Stress in steel brackets

In summary, the software calculates the tension force resulting from the wire and includes a fixing method so that it can be used with a circular plate. The sketch attached shows the direction of the tension force applied.
  • #1
4
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TL;DR Summary
Plate with hole help
Hi,

I have developed a catenary software that calculates the tension force resulting from the wire and now I am working on suitable fixing methods and including the option for this within the software.

Has anyone got any guidance on working out the stresses applied on the attached applications? Also how woudl the circular plate act if there were multiple wires pulling in different directions?

I have done a quick mock up for a plate with multiple holes, but this isn`t really applicable to these applciations given the holes are positioned close to the edge of the plates.

Any help will be appreciated
 

Attachments

  • Example A.jpg
    Example A.jpg
    20 KB · Views: 84
  • Example B.jpg
    Example B.jpg
    26.7 KB · Views: 71
  • Example C.jpg
    Example C.jpg
    19.6 KB · Views: 78
Last edited:
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  • #2
Welcome!
It is difficult for me to make sense of the wires you mention and the three attached drawings.
Could you explain the assembly a little more?
Thank you.
 
  • #3
Hello,

Thank you for your reply.

I have attached an image of an example of the mounting arrangement. Basically a Dee shackle fits through the hole in the plate and then the turnbuckle with the centenary wire is fitted to the shackle.

Thanks
 

Attachments

  • Catenary Mounting Arrangement.jpg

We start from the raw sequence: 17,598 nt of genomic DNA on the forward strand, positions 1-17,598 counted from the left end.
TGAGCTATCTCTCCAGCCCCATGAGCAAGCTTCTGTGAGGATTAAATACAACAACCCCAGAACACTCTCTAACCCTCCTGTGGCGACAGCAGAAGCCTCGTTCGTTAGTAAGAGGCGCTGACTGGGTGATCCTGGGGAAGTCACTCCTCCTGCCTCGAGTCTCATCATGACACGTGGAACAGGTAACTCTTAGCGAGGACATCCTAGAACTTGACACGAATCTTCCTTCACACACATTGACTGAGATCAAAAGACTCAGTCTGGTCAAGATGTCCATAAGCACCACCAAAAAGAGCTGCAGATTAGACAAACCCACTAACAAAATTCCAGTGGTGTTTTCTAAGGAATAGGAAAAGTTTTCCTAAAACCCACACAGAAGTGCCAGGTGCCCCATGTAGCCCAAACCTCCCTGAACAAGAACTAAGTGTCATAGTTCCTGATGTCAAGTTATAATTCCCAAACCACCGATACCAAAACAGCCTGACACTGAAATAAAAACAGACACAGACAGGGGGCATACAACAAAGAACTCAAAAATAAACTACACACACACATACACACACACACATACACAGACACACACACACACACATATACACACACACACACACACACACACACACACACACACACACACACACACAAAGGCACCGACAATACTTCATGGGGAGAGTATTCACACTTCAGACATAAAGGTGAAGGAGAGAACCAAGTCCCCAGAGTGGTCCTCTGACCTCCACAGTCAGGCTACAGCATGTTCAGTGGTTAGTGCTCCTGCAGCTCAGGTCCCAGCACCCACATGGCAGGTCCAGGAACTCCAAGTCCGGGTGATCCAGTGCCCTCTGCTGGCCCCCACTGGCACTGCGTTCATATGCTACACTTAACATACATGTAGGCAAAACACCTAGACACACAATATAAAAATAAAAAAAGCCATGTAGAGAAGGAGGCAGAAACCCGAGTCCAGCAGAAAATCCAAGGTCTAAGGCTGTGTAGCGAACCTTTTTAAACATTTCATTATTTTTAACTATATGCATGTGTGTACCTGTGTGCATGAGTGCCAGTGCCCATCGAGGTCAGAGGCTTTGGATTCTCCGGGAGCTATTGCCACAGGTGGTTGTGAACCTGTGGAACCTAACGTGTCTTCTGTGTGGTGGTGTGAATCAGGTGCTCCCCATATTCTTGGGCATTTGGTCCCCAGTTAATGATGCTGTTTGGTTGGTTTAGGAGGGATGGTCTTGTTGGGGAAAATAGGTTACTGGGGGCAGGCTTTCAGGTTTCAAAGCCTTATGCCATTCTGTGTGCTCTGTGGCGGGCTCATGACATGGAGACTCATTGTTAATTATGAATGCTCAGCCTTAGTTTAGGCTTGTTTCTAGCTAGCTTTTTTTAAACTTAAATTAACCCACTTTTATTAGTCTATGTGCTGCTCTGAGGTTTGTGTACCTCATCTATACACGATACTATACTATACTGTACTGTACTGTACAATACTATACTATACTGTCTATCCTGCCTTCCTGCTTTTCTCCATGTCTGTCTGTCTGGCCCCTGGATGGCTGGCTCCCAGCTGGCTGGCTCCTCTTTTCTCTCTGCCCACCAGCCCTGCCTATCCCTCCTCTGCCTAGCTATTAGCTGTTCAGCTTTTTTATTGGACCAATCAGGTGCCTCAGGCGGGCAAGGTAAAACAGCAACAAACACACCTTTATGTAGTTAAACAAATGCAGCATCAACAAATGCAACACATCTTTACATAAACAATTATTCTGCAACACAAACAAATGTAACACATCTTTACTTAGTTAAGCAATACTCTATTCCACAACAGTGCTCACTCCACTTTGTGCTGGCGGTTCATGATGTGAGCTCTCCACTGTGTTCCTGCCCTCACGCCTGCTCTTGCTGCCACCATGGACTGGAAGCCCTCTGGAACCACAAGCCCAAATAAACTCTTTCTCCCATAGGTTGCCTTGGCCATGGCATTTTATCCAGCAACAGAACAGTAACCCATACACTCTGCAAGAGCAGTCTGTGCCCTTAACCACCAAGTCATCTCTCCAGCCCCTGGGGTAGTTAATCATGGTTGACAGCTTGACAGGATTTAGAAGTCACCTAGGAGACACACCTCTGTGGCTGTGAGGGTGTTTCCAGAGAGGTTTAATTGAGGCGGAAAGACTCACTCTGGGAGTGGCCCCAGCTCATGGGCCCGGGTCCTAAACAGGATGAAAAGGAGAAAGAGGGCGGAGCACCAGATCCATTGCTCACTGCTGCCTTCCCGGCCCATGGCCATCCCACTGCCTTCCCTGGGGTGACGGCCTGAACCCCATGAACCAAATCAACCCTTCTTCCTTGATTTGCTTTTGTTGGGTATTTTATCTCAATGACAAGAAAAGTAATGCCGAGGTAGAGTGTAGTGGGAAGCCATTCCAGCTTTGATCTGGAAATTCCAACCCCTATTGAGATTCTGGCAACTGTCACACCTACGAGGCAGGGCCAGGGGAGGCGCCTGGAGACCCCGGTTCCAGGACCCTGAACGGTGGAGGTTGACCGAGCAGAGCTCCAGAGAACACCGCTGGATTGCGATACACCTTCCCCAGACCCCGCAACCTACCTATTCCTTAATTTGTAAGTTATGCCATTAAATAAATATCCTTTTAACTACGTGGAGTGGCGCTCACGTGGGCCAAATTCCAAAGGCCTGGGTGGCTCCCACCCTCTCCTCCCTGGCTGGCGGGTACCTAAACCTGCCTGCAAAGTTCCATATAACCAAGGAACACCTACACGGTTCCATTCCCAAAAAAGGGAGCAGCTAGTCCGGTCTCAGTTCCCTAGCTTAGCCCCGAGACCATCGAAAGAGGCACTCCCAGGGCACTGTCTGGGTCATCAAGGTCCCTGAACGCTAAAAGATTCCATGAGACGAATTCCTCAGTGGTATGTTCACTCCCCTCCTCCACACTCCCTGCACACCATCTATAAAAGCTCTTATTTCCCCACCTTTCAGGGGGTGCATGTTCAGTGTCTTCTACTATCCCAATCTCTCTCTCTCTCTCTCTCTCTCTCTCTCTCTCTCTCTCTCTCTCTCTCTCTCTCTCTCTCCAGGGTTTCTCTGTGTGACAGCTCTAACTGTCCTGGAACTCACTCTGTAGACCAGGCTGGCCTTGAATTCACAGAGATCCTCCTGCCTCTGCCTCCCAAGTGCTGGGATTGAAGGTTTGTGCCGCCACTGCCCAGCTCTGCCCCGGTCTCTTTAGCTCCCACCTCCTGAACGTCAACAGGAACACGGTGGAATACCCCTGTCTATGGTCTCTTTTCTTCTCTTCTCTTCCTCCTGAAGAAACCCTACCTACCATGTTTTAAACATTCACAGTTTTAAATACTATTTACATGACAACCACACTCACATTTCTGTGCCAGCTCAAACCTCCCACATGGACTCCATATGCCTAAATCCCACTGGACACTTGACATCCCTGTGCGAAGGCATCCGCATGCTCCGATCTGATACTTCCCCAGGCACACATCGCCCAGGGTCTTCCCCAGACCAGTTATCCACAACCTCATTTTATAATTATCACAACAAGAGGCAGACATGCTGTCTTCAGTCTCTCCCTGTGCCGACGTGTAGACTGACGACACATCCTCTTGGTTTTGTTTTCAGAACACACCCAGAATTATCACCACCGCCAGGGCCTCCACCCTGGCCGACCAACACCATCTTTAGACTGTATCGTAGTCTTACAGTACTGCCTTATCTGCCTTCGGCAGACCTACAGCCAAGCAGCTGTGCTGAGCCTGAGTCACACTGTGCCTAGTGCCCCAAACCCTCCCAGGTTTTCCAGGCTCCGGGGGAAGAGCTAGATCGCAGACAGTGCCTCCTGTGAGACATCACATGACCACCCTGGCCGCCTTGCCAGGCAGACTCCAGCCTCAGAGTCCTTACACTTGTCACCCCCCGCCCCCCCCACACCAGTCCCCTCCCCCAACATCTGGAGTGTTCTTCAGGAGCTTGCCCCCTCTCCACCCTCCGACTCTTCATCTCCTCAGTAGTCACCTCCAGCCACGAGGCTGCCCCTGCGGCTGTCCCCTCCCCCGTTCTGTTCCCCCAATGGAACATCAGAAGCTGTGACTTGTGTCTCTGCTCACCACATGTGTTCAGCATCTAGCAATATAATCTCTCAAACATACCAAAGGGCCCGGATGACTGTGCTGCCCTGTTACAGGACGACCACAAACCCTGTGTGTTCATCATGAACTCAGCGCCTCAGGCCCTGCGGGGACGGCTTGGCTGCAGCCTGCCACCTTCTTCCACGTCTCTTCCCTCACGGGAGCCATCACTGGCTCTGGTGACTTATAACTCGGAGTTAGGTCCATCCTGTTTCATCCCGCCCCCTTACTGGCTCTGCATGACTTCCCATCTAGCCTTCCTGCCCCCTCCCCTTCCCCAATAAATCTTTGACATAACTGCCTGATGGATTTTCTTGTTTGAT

Catenary Mounting Arrangement.jpg
    12.3 KB · Views: 69
  • Example Mounting.jpg
    Example Mounting.jpg
    21.7 KB · Views: 65
  • #4
Sorry, I am still lost; perhaps another member will be able to help.
 
  • #5
Thanks anyway.

I have attached another sketch which shows the direction of the tension force applied.

Say as an arbitrary force of 1kN applied in all directions?
 

Attachments

  • Example A Force Direction.jpg
    Example A Force Direction.jpg
    22.6 KB · Views: 63
  • Example B Force Direction.jpg
    Example B Force Direction.jpg
    30.6 KB · Views: 60
  • Example C Force Direction.jpg
    Example C Force Direction.jpg
    20.2 KB · Views: 67
  • #6
Several cases need to be calculated when designing brackets. For the region around the attachment holes, the following need to be calculated:
1) Bolt shear
2) Compressive failure in bracket
3) Shear failure in bracket
4) Tension failure in bracket

The rest of the bracket is complex. The following quote from my copy of Manual of Steel Construction, 9th Edition illustrates the point:

The actual distribution of stress in the tee flange or angle leg and the extent of prying action are extremely complex. ... Good correlation between estimated connection strength and observed test results has been obtained using theory of Ref. 1. Design and analysis procedures based on this theory have been developed in Refs. 2 and 3.

I recommend that you study the CE Machinery Directive and applicable codes relevant to steel construction in your country. The codes have standard procedures for designing connections that result in safe connections. Those standard procedures have been tested and are proven to work. Trying to do your own analysis is what we call "reinventing the wheel", and can lead to unsafe results.
 

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